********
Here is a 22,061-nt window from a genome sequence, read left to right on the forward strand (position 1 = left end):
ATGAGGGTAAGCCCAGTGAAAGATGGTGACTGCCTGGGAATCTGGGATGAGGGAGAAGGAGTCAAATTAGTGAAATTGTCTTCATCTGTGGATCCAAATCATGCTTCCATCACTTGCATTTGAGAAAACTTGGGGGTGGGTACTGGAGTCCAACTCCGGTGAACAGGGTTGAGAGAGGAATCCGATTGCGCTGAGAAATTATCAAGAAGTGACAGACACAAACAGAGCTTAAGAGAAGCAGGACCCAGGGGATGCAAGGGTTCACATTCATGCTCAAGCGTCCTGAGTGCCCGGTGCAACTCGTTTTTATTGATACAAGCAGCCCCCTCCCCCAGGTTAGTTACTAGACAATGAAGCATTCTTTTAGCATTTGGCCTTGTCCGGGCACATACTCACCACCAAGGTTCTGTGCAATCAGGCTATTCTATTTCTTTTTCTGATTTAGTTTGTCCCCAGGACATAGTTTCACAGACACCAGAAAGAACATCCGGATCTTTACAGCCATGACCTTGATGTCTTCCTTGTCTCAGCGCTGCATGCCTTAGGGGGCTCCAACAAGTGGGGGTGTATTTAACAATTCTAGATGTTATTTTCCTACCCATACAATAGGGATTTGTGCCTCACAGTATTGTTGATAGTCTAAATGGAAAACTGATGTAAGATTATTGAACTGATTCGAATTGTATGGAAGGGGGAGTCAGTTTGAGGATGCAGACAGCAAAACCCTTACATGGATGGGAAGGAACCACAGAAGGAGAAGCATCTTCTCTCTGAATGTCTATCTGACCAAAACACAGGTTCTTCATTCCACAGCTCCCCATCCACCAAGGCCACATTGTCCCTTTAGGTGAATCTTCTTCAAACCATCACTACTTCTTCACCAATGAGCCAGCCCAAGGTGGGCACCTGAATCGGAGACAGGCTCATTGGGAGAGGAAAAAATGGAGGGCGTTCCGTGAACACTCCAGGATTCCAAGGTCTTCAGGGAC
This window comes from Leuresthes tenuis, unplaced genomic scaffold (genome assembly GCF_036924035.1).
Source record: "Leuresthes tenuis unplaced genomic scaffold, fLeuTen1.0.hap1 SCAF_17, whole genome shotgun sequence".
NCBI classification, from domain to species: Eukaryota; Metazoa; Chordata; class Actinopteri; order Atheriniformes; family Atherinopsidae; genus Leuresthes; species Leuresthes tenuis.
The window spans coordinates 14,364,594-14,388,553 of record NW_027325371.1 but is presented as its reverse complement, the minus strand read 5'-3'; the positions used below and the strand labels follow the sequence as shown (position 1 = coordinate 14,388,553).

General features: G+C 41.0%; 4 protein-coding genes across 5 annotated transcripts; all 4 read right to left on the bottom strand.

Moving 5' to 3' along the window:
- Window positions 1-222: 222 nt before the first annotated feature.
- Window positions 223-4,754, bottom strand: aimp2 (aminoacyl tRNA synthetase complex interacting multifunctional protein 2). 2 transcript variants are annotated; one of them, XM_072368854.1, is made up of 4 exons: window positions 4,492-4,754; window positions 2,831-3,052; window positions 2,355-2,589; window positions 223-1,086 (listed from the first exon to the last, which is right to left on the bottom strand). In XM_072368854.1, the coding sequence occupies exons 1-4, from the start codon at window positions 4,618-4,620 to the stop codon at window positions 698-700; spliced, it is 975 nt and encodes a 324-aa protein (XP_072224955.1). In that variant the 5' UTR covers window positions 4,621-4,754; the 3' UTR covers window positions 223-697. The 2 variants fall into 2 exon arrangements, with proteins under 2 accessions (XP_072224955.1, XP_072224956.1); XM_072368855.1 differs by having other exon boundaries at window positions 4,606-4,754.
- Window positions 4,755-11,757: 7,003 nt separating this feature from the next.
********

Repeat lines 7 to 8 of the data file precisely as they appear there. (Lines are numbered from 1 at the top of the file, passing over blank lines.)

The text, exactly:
General features: G+C 41.0%; 4 protein-coding genes across 5 annotated transcripts; all 4 read right to left on the bottom strand.

Moving 5' to 3' along the window: